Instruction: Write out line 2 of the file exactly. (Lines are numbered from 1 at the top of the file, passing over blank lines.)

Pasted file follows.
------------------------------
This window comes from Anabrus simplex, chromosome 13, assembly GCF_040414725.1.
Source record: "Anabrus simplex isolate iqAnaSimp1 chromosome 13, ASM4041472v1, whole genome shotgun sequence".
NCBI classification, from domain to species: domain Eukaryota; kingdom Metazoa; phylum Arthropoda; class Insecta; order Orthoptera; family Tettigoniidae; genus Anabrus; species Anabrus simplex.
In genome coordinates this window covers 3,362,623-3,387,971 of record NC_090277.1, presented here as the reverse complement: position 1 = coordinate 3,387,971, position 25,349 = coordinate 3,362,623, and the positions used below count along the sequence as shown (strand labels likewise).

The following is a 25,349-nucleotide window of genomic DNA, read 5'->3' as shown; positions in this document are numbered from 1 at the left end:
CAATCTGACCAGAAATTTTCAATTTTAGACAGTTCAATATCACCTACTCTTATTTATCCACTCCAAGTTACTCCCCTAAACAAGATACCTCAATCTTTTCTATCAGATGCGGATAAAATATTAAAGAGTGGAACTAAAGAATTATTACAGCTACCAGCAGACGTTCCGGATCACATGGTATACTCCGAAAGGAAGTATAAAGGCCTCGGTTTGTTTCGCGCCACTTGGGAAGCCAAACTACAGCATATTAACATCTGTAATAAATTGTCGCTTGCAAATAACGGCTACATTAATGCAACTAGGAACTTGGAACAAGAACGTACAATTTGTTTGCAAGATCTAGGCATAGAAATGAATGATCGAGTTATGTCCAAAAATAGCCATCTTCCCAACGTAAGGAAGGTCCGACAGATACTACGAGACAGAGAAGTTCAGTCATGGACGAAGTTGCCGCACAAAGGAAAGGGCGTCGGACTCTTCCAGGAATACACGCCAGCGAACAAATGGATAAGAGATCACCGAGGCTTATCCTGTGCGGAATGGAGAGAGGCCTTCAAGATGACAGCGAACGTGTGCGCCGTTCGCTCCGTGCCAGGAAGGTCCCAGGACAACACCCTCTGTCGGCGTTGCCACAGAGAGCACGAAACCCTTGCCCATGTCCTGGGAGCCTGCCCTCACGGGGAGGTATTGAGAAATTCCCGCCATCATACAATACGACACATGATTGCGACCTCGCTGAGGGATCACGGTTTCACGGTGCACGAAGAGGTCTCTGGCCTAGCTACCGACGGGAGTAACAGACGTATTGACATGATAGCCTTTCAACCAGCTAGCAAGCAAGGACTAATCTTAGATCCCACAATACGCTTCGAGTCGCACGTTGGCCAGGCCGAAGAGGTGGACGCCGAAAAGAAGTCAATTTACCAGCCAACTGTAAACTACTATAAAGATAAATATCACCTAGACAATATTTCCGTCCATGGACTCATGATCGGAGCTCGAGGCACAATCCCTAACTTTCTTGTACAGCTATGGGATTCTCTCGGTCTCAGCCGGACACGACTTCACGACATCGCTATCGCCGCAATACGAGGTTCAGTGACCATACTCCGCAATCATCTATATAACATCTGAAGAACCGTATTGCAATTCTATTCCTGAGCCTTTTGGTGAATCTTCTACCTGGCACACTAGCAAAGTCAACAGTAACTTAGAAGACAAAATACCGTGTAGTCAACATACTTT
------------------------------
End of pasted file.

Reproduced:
Source record: "Anabrus simplex isolate iqAnaSimp1 chromosome 13, ASM4041472v1, whole genome shotgun sequence".